If you’ve already been active in this kind of work using your personal contacts with landowners and land managers, do please let us know, so that the Society can build up a picture of the number and range of activities that members have been engaged in.

Thank you.

Adam Huttly

SOS Neighbourhood Survey Initiative

20 March 2024

SOS AGM – Saturday April 13th

Members are reminded that the 2024 AGM will take place on Saturday 13 April (not the 20 April as advised in the 2024 programme).

It will be held at The Adastra Hall in Hassocks with a 2.30 start. After the AGM and a refreshment break there will be a presentation on the currently ongoing Downs to Sea project including the regeneration of the Ferry Pond at Pagham, the Society has committed funds to this project and we thought it would be interesting to see how things are progressing.

All members are welcome, please contact Alan – for any further information.

Robert Greenhalf paintings

SOS member and Member of the Society of Wildlife Artists, Robert Greenhalf, has produced many fine illustrations over the years for the Sussex Bird Report. You will see from your spring newsletter that he has very kindly donated three lovely original watercolour paintings as featured in the 2022 Report, and now is your chance to own one. They are:

Curlews & Lapwing (p5, 15 x 21cm)


Avocets & Wigeon (p18, 15 x 21 cm)


Redshanks (p292, 12 x 18cm).


They are on artist’s paper/card (unmounted), and we invite bids (suggested minimum £40 each) for these.

Email Val Bentley on or ring 01273 494723 before 6th April with your offers!

SOS Corn Bunting Survey

Corn Bunting © Pete Hughes


SOS are appealing for volunteers to get involved in this year’s Corn Bunting survey.

There are over 100 2km squares (tetrads) to choose from and the survey website is here:

If anyone wants to learn (or be reminded of!) the Corn Bunting song or get familiar with what they look like, a currently very good and accessible site is just west of Chantry Post car park or just east of Kithurst Hill car park, at TQ 08095 12224 (what3words: screamed.recover.imprinted) where there is still a wintering flock of at least 50 Corn Buntings and several birds singing regularly right alongside the public right of way.

I would also ask anyone who encounters Corn Buntings in Sussex over the next few months to record them onto Birdtrack with a precise location so we can build an accurate picture of their distribution and numbers.

Peter Hughes.

Mya Bambrick’s Webinar is now on YouTube

Enthusiastic young birder, SOS Council member and social media inflencer Mya Bambrick challenged herself to do 21 walks for wildlife before her 21st birthday and raise £2,100 for the British Trust for Ornithology.

This is a recording of a webinar Mya presented for Sussex Ornithological Society in February 2024. Mya covers the highlights of the 21 walks that cover some of the best places for wildlife in the UK. She talks about her other work with various organisations and how she got involved in birding after being enthused from a very young age.

There’s a great question and answer session following the presentation, chaired by Jack Thompson, SOS member and RSPB Conservation Officer.

21 Walks for Wildlife


Following extensive consultation, including with the RSPB Crime Monitoring Unit, the Rare Breeding Birds Panel, neighbouring ornithological societies and our membership, the Sussex Ornithological Society (SOS) decided in 2022 that the time had come to be more open about some of the sites in the county where there is a chance of seeing Honey-buzzards and Goshawks in areas where they may breed.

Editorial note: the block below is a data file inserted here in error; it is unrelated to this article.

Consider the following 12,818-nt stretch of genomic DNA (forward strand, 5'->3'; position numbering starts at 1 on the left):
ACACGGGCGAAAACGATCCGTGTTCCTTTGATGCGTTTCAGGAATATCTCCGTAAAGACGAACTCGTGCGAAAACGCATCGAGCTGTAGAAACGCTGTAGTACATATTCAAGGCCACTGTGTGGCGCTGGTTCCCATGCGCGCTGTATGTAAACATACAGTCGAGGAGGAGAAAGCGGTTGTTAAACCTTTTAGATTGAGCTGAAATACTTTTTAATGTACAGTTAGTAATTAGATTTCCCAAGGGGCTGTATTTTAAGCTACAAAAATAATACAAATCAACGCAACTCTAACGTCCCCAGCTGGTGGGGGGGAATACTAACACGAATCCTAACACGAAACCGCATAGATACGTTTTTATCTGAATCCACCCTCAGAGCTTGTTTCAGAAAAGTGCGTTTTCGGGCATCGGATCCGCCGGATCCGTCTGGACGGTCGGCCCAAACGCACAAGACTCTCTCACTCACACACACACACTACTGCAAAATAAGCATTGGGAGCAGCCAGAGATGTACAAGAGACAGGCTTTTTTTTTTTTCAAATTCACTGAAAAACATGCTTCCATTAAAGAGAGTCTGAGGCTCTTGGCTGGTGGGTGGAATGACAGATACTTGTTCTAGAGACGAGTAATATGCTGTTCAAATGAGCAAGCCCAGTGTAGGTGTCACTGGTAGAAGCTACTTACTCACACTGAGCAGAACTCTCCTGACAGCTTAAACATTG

For Goshawk, the decision was reasonably straightforward as the species is now doing well in Sussex, with 50-60 pairs breeding annually and the population probably still increasing. Honey-buzzards are much less numerous, but Sussex has perhaps the largest population of any county in the UK, with 20 pairs found in 2023. Three viewpoints for the species have been made public in counties with many fewer pairs and an assessment of risk concluded that some sites and viewpoints in Sussex could also be made public, subject to meeting certain criteria.

The just published ‘Where to Watch birds in Surrey and Sussex’ by Matt Phelps and Ed Stubbs includes a number of sites and viewpoints for both species in Sussex. Those for Honey-buzzard in particular do not provide guaranteed sightings, in part because of the species’ often cryptic behaviour, but also because sites are not necessarily occupied every year. The sites chosen are a mix of more reliable ones and those for which more records are needed: something that the SOS hopes that the new book will encourage.

The SOS has asked the Bird News Services only to publish inland sightings of Honey-buzzards where these are from the sites and viewpoints mentioned in the book.


Mark Mallalieu
Chair, Scientific Committee, Sussex Ornithological Society
16 February 2024

Upcoming SOS webinars

Two engaging online sessions are now open for bookings, speeding us towards lighter, brighter days.

Join rising star in the birding world and SOS Council member Mya Bambrick, who takes us on a journey sharing her birding highlights from her recent ‘21 Walks before 21‘. This session takes place at 7.30pm on Tuesday 27th February.

This will be an engaging and informative look at birding through Mya’s lens as a young naturalist. Register here to reserve your place.


Are you concerned by the impact of Highly Pathogenic Avian Influenza (HPAI) on our local bird populations? Join us on Tuesday 2nd April 2024 at 7.30pm led by expert, Claire Smith, RSPB Senior Policy Officer and lead on HPAI.

Entitled ‘Population Impacts of Avian Influenza‘. Claire will be talking about her HPAI work and the steps being taken by the RSPB to mitigate the risks. Sign up here to register.


Q&A sessions will follow the 40 minute talks and all are most welcome.